An alternative for getting to know the Maya of yesterday and today.
It’s not possible to separate Yucatán from the Maya. Maya culture is at the root of our identity as Yucatecans and is one of the main reasons why visitors from all over the world come to our state.
But, it’s important to make one thing clear: not everything is rosy. We could write pages and pages about how wonderful and fascinating this culture is, its traditions, its gastronomy... However, it’s also worth mentioning that, ironically, the Maya population has less access to development opportunities. In fact, their traditions, customs, and language have been in steady decline for decades.
To minimize these problems, community-based tourism has emerged as a tool to help preserve culture and generate better living conditions in Maya communities. It also serves as a complementary economic activity where the villagers themselves are the ones who organize, operate, and manage co-ops that you can visit. Community tours focus on the daily life within the villages where they take place, thus offering the opportunity to discover the current reality of the Maya people. Below, we tell you a little about some of the tours you can take:
In this small community of only 150 inhabitants in the south of Yucatán, life is abundant and telephone signal is scarce. Here, you will feel peaceful like in few other places.
On the community tour offered by the local cooperative, you can visit the village’s sawmill as the community is dedicated to sustainable forestry. After that, you’ll stop by an allotment of medicinal plants, see archaeological remains, and learn about hammock weaving with a group of artisans. The cooperative also offers the chance to enjoy regional dishes cooked with fresh ingredients and spend a night under the stars in their camping area.
Pujulá Maya Village
This project located on the outskirts of Kaua, led by Don Sixto and Doña Aracely, is dedicated to rescuing the Maya’s ancestral knowledge and traditions.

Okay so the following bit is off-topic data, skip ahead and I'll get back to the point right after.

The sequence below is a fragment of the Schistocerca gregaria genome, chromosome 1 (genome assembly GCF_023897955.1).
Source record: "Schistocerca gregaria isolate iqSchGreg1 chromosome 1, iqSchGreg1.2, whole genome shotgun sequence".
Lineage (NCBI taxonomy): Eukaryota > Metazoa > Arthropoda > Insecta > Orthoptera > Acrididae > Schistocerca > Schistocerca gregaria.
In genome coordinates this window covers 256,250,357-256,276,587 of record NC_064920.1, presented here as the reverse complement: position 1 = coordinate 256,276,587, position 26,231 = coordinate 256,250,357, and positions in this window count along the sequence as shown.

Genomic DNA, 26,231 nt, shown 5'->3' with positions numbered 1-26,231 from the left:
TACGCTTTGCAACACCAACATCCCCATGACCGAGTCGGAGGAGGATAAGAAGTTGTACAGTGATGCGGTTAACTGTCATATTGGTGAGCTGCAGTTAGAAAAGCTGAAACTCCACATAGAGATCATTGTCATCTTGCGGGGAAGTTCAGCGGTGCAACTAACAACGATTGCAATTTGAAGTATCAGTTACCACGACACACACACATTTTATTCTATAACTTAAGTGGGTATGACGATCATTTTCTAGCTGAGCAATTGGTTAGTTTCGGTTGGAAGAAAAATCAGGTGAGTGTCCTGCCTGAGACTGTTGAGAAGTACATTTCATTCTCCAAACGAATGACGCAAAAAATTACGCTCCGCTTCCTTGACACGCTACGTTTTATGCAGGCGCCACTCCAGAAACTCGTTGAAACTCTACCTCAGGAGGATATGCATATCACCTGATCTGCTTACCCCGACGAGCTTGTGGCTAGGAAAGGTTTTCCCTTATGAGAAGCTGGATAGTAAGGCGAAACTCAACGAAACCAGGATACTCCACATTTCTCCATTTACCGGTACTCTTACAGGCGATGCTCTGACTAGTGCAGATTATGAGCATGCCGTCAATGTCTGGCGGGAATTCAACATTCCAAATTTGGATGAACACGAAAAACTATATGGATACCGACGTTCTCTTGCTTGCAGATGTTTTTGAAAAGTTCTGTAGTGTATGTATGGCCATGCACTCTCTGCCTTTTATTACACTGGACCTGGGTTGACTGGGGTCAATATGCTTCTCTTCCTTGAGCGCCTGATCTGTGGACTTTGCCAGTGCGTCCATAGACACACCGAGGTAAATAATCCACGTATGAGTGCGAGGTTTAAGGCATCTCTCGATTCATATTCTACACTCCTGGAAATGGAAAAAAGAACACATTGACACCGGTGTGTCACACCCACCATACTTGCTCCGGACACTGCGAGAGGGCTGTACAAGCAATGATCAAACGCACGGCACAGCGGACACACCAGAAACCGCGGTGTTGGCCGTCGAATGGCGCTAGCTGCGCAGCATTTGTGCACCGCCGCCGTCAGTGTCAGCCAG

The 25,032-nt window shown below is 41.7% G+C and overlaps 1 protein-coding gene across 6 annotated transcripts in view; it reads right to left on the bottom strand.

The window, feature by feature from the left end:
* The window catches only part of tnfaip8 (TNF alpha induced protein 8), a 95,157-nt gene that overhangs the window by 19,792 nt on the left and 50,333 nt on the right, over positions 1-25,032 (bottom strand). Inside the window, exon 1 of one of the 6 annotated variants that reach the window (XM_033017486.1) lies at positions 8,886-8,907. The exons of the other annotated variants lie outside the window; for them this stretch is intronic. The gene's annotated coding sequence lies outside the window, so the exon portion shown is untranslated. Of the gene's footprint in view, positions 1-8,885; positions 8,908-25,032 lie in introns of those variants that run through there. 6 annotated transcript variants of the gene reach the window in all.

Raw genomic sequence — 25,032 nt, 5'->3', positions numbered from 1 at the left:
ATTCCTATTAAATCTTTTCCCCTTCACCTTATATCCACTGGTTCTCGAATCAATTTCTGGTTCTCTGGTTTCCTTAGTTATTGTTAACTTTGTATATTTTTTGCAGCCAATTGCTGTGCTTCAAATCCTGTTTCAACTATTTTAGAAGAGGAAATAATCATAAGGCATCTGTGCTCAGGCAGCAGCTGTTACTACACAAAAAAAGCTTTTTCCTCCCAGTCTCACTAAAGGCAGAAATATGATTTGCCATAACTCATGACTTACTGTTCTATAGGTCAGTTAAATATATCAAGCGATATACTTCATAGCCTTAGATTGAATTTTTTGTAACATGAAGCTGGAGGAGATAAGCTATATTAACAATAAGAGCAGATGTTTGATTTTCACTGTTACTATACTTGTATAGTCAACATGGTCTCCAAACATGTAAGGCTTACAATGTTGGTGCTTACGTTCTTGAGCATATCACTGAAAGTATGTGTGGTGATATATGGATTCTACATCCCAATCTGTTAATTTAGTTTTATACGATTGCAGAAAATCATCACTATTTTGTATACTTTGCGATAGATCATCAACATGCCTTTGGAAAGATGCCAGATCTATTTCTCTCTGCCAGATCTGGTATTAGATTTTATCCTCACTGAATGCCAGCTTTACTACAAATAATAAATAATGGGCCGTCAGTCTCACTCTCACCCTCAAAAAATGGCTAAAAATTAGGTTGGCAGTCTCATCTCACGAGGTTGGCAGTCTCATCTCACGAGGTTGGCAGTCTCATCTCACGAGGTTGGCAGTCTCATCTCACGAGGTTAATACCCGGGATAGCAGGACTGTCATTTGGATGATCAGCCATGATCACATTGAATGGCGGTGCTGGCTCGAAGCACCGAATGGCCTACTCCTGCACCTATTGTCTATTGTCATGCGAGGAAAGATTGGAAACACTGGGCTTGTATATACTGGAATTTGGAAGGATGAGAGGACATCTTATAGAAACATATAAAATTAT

During your visit, you’ll learn about the production of Bateas (laundry basins), baskets, and traditional utensils that are still used in many homes in the region. You’ll also discover the construction process of the Maya house, where an endless amount of traditional knowledge converges. At the end of your visit, enjoy a traditional meal cooked over firewood by Doña Aracely.
In this small town, located next to the archaeological zone, there’s a co-op formed by farmers who saw tourism as an opportunity to reinforce their identity and improve their quality of life.
On their community tour, you can participate in different workshops such as machine embroidery, handmade tortilla making, and hammock weaving while you walk through the village with a local guide. At the cooperative, you can also spend a quiet night in their traditional cabins and enjoy delicious dishes in their dining hall.
Join a variety of local activities in this town dedicated to making Guayaberas. Visit a local bakery to make your own Pan Dulce, join Ana to learn about Melipona bees (Yucatecan stingless bees) and taste their honey, stroll through Luis’ plot and try fruit fresh from the tree, or visit a Guayabera factory and buy a garmet (or two, or three!) to take home with you.
As you can see, these tours give you the unique opportunity to immerse yourself in the local way of life and are also a way to value and preserve Maya customs and traditions while having an incredible time. See you in the Mayab!
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Editorial by Jan Martín Müller
Head of Communications at Co’ox Mayab
Photography by Co’ox Mayab for its use in Yucatán Today.
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